The New Year brings new Congressional Districts for Illinois residents. Voters in Naperville will see some familiar faces on the ballot, but in the 11th District instead of the 13th. Both the Democratic and Republican parties have multiple candidates, bringing big competition to the March 20th primary.
There’s three democrats seeking the party’s nomination for the newly drawn 11th Congressional District , including Bill Foster, who served in the 14th District from 2008 until 2011. Foster owns his own company that makes lights, and also worked for Fermi National Accelerator Laboratory doing basic scientific research. He feels that by fixing the decline of manufacturing would help everyone.
“When you lose a manufacturing job, you don’t just lose a manufacturing job itself, you lose the restaurant that sells them the food at lunch, the realtor that sold the house, and the person that built that house for them,” said Foster.
One of his competitors is Aurora Township Clerk, Juan Thomas. He agrees we need to invest in manufacturing and help small businesses. Thomas says the country faces long-term problems that need long-term solutions, like investing in early childhood education.
“We have to make sure that our children are prepared to compete in this global economy,” said Thomas. “We also have to support small businesses now. Small business owners need incentives to hire veterans who need jobs.”
The third democrat on the ballot is Jim Hickey, the President of the Orland Fire Protection District. Hickey has the smallest budget of all the candidates, so to get his name out there he’s walked more than 300 miles across the district, introducing himself to voters and learning their concerns.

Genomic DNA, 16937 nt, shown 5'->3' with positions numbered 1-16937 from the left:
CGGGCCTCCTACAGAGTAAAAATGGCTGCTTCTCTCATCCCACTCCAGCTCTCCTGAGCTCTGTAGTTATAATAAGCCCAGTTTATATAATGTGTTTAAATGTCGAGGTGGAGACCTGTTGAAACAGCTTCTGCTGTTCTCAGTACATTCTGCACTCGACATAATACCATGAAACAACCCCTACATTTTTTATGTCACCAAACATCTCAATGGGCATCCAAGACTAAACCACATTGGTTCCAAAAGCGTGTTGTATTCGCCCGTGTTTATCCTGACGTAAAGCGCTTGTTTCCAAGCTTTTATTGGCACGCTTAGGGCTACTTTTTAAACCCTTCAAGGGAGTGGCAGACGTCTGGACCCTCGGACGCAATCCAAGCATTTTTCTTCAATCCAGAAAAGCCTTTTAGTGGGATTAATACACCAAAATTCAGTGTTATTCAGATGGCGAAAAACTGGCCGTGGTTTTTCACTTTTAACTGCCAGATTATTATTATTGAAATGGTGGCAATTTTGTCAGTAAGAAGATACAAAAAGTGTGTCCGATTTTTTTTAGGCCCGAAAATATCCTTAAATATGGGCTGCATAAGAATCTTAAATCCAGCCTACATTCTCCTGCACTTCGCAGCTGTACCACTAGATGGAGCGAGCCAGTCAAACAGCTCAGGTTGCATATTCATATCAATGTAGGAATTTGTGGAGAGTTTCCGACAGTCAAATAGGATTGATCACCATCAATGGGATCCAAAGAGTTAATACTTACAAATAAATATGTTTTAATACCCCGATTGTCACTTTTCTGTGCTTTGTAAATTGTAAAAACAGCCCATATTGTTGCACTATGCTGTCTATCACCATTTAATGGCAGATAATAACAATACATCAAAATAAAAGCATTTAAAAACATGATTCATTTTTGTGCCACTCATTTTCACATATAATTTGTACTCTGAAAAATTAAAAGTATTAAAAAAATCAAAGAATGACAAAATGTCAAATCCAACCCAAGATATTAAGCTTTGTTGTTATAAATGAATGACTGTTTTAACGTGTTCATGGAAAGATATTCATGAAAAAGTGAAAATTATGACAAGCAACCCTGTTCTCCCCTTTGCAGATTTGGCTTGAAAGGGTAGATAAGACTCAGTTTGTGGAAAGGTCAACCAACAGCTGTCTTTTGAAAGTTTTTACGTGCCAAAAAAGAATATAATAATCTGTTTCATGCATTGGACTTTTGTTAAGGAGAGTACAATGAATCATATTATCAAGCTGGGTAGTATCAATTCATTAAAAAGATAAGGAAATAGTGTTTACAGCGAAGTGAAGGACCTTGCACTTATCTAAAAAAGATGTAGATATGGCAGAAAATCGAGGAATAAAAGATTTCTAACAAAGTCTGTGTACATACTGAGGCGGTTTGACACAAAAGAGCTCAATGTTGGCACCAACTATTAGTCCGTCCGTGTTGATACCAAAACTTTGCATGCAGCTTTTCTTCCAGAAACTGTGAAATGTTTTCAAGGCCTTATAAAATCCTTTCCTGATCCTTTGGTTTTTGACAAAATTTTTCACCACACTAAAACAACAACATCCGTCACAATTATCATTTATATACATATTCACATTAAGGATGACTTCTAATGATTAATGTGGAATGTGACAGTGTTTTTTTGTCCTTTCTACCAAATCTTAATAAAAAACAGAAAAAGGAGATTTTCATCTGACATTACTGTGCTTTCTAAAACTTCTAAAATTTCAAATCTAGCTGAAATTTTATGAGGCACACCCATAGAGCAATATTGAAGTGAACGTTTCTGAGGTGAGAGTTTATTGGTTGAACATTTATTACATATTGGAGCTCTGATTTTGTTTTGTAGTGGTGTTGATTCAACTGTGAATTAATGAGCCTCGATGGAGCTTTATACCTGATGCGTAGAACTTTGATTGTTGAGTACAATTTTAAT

“The one thing that I learned walking door to door, is right now Americans are nervous about the future, they’re not confident about the future, and they’re broke,” said Hickey.
On the Republican side, Congresswoman Judy Biggert is running for her eighth term. She doesn’t live in the district, but about half of her current constituents do and she wants to help them get back to work. She wants to make sure the government doesn’t spend, borrow, or tax too much, and hopes to get people back into homes.
“Not only are people not having a job, but so many because of that have lost their homes,” said Biggert. “We have a lot of people that just don’t have any place to go.”
Biggert will face Kane County Clerk Jack Cunningham on the ballot. He’s no stranger to running for Congress. He first ran in 1972. He wants to serve to help fix he nation’s money problems. He says that both sides of the aisle have led to the country’s current $15 trillion plus debt and hopes to help the United States bounce back.
“I need to worry about the young people that I see and my grandchildren and people like that and I’m seriously concerned that one of the precipices of disaster in this country unless we change the leadership in Washington on both sides,” said Cunningham.
Will County resident and notary Diane Harris also filed to have her name appear on the republican ballot, but her petition was challenged, removing her. She’s now running as a write-in candidate.
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